Illustrating just how important this issue is, Re H-N was heard in the Court of Appeal and involved four separate families. Each family’s case raised similar issues about how allegations of domestic abuse and coercive and controlling behaviour were being handled by the Family Court. Each involved a mother making serious allegations of abuse against the father in circumstances where the father was looking to agree contact arrangements for their children.
Significantly, it has been over 20 years since the Court of Appeal was last asked to consider these issues and a number of third parties who could aid the court’s understanding – Cafcass, the Association of Lawyers for Children, Families Need Fathers and a collective group of women’s organisations – were also involved.
The judgment – which was published on 30 March 2021 – gives practical guidance on some specific parts of the court process:
- How a court should decide whether or not a ‘finding of fact hearing’ should take place to determine allegations of domestic abuse (this is a hearing where the court looks into whether allegations made are true)
- Whether or not a ‘Scott Schedule’ should be used (a table which organises the allegations made alongside the response from the alleged abuser)
- How the court should deal with allegations of controlling and coercive behaviour
- Whether concepts from criminal law are useful and/or relevant in the family law process.
Perhaps the most important aspect of the judgment is how allegations of coercive and controlling behaviour should be dealt with. Coercive control describes a pattern of acts of assault, threats, humiliation and intimidation or other abuse that is used to harm, punish, or frighten a victim. This controlling behaviour is designed to make a victim dependent on their abuser by isolating them from support, exploiting them, depriving them of independence and regulating their everyday behaviour. It has been a criminal offence for the past five years.
It was successfully argued in Re H-N that coercive control is a continuing pattern of abuse that can be obvious or insidious but that it is distinguishable from other forms of abuse. It was also accepted by the Court of Appeal that coercive control cannot easily be categorised by, or condensed into, a particular number of examples and the current way the Family Court approaches domestic abuse allegations (by setting them out in a Scott Schedule) needed to change so as to enable coercive control allegations to be properly explored.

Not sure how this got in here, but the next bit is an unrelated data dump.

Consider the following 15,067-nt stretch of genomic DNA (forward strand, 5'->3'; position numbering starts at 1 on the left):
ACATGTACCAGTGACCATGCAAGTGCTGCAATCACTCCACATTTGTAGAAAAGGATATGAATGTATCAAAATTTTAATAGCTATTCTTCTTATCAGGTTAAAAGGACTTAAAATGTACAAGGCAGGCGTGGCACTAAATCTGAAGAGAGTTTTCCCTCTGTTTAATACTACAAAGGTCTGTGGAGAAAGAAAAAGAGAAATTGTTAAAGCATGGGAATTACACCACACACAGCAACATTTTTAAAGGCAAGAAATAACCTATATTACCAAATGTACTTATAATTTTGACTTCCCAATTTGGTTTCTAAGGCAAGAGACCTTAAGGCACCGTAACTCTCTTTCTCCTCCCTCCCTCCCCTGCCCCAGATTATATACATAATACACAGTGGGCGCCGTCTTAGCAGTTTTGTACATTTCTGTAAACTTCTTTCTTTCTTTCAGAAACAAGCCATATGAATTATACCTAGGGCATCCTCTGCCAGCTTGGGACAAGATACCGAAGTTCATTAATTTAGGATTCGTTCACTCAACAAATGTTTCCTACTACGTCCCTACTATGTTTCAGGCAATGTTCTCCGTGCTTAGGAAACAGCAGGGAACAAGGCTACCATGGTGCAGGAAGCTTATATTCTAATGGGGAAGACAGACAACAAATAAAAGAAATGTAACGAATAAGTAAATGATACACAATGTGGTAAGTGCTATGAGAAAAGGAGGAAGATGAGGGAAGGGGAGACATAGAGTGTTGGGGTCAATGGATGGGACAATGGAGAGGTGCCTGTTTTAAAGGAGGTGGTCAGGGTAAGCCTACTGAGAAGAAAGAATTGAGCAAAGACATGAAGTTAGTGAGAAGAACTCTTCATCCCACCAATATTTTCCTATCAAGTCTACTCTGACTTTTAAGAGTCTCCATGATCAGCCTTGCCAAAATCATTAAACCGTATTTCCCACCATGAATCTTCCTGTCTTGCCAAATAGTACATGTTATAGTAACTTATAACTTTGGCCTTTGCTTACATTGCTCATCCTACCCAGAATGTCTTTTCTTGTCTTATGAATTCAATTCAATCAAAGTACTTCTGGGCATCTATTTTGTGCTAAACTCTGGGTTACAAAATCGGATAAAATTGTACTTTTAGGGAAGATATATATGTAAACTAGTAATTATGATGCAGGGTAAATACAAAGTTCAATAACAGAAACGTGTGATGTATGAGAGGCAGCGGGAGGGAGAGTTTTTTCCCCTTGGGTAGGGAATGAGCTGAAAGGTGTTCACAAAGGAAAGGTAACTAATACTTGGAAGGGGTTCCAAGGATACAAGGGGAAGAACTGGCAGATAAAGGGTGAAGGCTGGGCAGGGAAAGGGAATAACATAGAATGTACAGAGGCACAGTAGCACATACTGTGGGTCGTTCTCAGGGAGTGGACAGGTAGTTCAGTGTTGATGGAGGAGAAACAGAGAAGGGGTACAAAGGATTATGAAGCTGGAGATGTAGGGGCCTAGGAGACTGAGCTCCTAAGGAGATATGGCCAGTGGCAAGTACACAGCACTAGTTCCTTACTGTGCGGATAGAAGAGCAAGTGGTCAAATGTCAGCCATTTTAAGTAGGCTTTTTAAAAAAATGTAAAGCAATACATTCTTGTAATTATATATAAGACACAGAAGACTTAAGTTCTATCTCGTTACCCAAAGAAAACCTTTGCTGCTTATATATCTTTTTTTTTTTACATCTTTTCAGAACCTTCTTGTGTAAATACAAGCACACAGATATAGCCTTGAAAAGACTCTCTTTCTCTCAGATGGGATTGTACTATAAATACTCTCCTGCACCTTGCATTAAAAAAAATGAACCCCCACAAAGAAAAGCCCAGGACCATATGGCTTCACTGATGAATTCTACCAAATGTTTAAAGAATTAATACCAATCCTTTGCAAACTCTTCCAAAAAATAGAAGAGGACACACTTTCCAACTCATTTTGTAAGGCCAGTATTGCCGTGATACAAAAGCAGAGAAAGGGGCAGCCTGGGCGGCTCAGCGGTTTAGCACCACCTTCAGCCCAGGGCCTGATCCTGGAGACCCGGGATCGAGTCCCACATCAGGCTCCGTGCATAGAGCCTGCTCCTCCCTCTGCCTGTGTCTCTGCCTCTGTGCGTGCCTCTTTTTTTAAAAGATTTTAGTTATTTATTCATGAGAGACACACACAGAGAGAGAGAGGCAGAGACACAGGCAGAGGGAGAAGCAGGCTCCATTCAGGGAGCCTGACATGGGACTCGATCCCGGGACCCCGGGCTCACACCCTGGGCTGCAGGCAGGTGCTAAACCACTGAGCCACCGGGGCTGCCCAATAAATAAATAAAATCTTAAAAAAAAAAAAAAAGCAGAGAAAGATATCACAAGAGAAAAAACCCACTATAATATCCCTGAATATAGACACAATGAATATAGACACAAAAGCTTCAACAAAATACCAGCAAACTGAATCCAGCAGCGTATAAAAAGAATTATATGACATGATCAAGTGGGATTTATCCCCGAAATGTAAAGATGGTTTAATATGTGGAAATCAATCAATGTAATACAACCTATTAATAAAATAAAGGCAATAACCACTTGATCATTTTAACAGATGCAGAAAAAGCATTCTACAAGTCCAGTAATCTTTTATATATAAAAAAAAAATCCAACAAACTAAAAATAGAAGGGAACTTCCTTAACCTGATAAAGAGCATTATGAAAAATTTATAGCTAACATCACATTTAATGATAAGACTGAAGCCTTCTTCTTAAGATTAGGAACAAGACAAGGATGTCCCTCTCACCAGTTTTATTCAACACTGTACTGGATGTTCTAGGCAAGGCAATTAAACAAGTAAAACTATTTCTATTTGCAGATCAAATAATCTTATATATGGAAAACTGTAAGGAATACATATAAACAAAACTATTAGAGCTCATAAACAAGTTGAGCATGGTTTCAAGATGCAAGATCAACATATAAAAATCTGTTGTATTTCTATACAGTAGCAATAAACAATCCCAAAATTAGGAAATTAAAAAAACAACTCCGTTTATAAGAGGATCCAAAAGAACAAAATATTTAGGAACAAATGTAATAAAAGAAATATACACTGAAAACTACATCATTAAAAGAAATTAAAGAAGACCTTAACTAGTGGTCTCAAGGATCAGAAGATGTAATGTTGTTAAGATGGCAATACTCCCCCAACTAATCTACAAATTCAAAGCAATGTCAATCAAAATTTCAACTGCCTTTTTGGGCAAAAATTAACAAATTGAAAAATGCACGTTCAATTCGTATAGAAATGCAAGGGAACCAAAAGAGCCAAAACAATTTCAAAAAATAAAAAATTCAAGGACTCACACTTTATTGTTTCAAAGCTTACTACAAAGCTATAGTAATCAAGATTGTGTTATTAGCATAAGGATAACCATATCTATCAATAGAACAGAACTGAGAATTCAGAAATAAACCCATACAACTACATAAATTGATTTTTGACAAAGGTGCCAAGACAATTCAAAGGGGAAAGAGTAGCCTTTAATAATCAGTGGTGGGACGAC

What does this mean?
When looking at allegations of coercive control, the Family Court need to be able to assess the bigger picture – an accumulation of lots of little incidents over a long period of time – rather than a limited number of very specific incidents where the “pattern” of coercion and/or control may be lost.
This is a vital point because, when the Family Court comes to decide what arrangements are appropriate to make for the child, only the allegations of abuse that have been proved can be taken into account when assessing whether the parent poses a risk to their child.
This more enlightened approach moves away from the traditional understanding of “domestic violence” as giving protection only where actual physical violence has been used. It also moves away from coercive control being seen as something that is historic and having no relevance in assessing the potential for future harm to be caused to a child by their parent.
How will this affect future cases?
How the Family Court will determine allegations of coercive control without causing significant delay to a case will require further consideration and there are a number of current initiatives (including the Domestic Abuse Bill) that will help shape future practice. In the meantime, the Court of Appeal did give some pointers:
- A reminder that the crux of a finding of fact hearing is to determine allegations of harm. The court must decide whether a parent poses a risk to a child before making a decision about contact. So the allegations that are made must relate to that question and it is not a “free for all”.
- Finding of fact hearings are only necessary in certain circumstances
- A starting point may now be that parents will be asked to describe in a statement or at a hearing the overall experience of being in a relationship with each other. If either of them alleges controlling or coercive behaviour, then that will be the main issue at any finding of fact hearing and not any more specific factual allegations (unless they are so serious that the court should look into them more).
This important guidance is hugely welcome. In its judgment, the Court of Appeal comments that at least 40% of child arrangements cases that come before the Family Court involve allegations of domestic abuse. And in the past few years there has been a raft of press reporting about the way the Family Court deals with these cases. Whilst there remains a widespread lack of understanding of domestic abuse and trauma – particularly the ongoing effects of coercive control – this case demonstrates the importance of the “modern judiciary having a proper understanding of the nature of domestic abuse and in particular of controlling and coercive behaviour and of its impact on both the victims and the children caught up in the atmosphere engendered in such a household” and provides a practical starting point in how to approach similar cases in the future.